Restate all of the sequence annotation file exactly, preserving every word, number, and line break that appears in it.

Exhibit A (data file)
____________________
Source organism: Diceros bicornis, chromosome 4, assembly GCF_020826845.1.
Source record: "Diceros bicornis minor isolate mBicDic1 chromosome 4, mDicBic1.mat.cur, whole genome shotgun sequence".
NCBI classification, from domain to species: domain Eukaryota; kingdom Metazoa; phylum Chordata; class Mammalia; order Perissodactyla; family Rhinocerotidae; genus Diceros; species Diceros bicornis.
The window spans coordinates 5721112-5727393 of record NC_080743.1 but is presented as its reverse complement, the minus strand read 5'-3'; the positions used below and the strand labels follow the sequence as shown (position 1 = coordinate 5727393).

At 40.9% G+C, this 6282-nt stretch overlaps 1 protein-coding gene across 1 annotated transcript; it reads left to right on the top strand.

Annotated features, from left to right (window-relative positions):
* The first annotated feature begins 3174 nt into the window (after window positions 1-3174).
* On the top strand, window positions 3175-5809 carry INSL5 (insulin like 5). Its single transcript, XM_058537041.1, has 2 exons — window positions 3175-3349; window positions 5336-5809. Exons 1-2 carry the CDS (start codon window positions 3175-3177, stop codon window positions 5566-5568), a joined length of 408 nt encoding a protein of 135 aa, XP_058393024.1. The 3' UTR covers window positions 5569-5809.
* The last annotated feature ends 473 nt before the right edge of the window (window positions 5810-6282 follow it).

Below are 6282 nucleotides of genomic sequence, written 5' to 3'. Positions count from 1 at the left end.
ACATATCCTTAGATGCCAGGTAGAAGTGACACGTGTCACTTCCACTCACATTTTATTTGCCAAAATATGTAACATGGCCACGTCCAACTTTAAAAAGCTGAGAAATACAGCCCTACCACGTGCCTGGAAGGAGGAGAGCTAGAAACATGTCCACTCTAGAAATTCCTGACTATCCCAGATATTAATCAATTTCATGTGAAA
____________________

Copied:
Source organism: Diceros bicornis, chromosome 4, assembly GCF_020826845.1.
Source record: "Diceros bicornis minor isolate mBicDic1 chromosome 4, mDicBic1.mat.cur, whole genome shotgun sequence".
NCBI classification, from domain to species: domain Eukaryota; kingdom Metazoa; phylum Chordata; class Mammalia; order Perissodactyla; family Rhinocerotidae; genus Diceros; species Diceros bicornis.
The window spans coordinates 5721112-5727393 of record NC_080743.1 but is presented as its reverse complement, the minus strand read 5'-3'; the positions used below and the strand labels follow the sequence as shown (position 1 = coordinate 5727393).

At 40.9% G+C, this 6282-nt stretch overlaps 1 protein-coding gene across 1 annotated transcript; it reads left to right on the top strand.

Annotated features, from left to right (window-relative positions):
* The first annotated feature begins 3174 nt into the window (after window positions 1-3174).
* On the top strand, window positions 3175-5809 carry INSL5 (insulin like 5). Its single transcript, XM_058537041.1, has 2 exons — window positions 3175-3349; window positions 5336-5809. Exons 1-2 carry the CDS (start codon window positions 3175-3177, stop codon window positions 5566-5568), a joined length of 408 nt encoding a protein of 135 aa, XP_058393024.1. The 3' UTR covers window positions 5569-5809.
* The last annotated feature ends 473 nt before the right edge of the window (window positions 5810-6282 follow it).

Below are 6282 nucleotides of genomic sequence, written 5' to 3'. Positions count from 1 at the left end.
ACATATCCTTAGATGCCAGGTAGAAGTGACACGTGTCACTTCCACTCACATTTTATTTGCCAAAATATGTAACATGGCCACGTCCAACTTTAAAAAGCTGAGAAATACAGCCCTACCACGTGCCTGGAAGGAGGAGAGCTAGAAACATGTCCACTCTAGAAATTCCTGACTATCCCAGATATTAATCAATTTCATGTGAAA